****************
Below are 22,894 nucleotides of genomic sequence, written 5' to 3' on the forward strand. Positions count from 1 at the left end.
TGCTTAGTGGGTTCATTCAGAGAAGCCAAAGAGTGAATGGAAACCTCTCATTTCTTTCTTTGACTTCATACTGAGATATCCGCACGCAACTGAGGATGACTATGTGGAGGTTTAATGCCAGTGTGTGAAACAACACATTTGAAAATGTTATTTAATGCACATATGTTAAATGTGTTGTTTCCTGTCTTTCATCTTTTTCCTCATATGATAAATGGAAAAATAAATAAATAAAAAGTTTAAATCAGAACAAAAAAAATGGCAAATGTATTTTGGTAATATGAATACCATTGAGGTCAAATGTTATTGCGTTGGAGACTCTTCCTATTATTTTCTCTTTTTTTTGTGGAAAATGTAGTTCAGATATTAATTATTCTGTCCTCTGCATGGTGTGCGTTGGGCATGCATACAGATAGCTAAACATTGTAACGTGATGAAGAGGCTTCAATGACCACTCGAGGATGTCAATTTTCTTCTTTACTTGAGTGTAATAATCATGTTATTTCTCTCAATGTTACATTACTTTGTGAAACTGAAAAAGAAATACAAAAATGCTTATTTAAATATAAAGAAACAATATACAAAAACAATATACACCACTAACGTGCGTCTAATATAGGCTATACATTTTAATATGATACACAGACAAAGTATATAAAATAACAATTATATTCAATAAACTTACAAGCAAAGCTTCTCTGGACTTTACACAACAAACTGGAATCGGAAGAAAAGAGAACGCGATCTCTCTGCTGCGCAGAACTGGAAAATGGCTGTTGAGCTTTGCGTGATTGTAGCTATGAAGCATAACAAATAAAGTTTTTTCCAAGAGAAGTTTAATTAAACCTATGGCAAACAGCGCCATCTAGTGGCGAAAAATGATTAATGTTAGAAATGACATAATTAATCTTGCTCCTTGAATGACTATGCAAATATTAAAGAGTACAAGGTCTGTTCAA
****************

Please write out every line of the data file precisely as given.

Below are 22,894 nucleotides of genomic sequence, written 5' to 3' on the forward strand. Positions count from 1 at the left end.
TGCTTAGTGGGTTCATTCAGAGAAGCCAAAGAGTGAATGGAAACCTCTCATTTCTTTCTTTGACTTCATACTGAGATATCCGCACGCAACTGAGGATGACTATGTGGAGGTTTAATGCCAGTGTGTGAAACAACACATTTGAAAATGTTATTTAATGCACATATGTTAAATGTGTTGTTTCCTGTCTTTCATCTTTTTCCTCATATGATAAATGGAAAAATAAATAAATAAAAAGTTTAAATCAGAACAAAAAAAATGGCAAATGTATTTTGGTAATATGAATACCATTGAGGTCAAATGTTATTGCGTTGGAGACTCTTCCTATTATTTTCTCTTTTTTTTGTGGAAAATGTAGTTCAGATATTAATTATTCTGTCCTCTGCATGGTGTGCGTTGGGCATGCATACAGATAGCTAAACATTGTAACGTGATGAAGAGGCTTCAATGACCACTCGAGGATGTCAATTTTCTTCTTTACTTGAGTGTAATAATCATGTTATTTCTCTCAATGTTACATTACTTTGTGAAACTGAAAAAGAAATACAAAAATGCTTATTTAAATATAAAGAAACAATATACAAAAACAATATACACCACTAACGTGCGTCTAATATAGGCTATACATTTTAATATGATACACAGACAAAGTATATAAAATAACAATTATATTCAATAAACTTACAAGCAAAGCTTCTCTGGACTTTACACAACAAACTGGAATCGGAAGAAAAGAGAACGCGATCTCTCTGCTGCGCAGAACTGGAAAATGGCTGTTGAGCTTTGCGTGATTGTAGCTATGAAGCATAACAAATAAAGTTTTTTCCAAGAGAAGTTTAATTAAACCTATGGCAAACAGCGCCATCTAGTGGCGAAAAATGATTAATGTTAGAAATGACATAATTAATCTTGCTCCTTGAATGACTATGCAAATATTAAAGAGTACAAGGTCTGTTCAA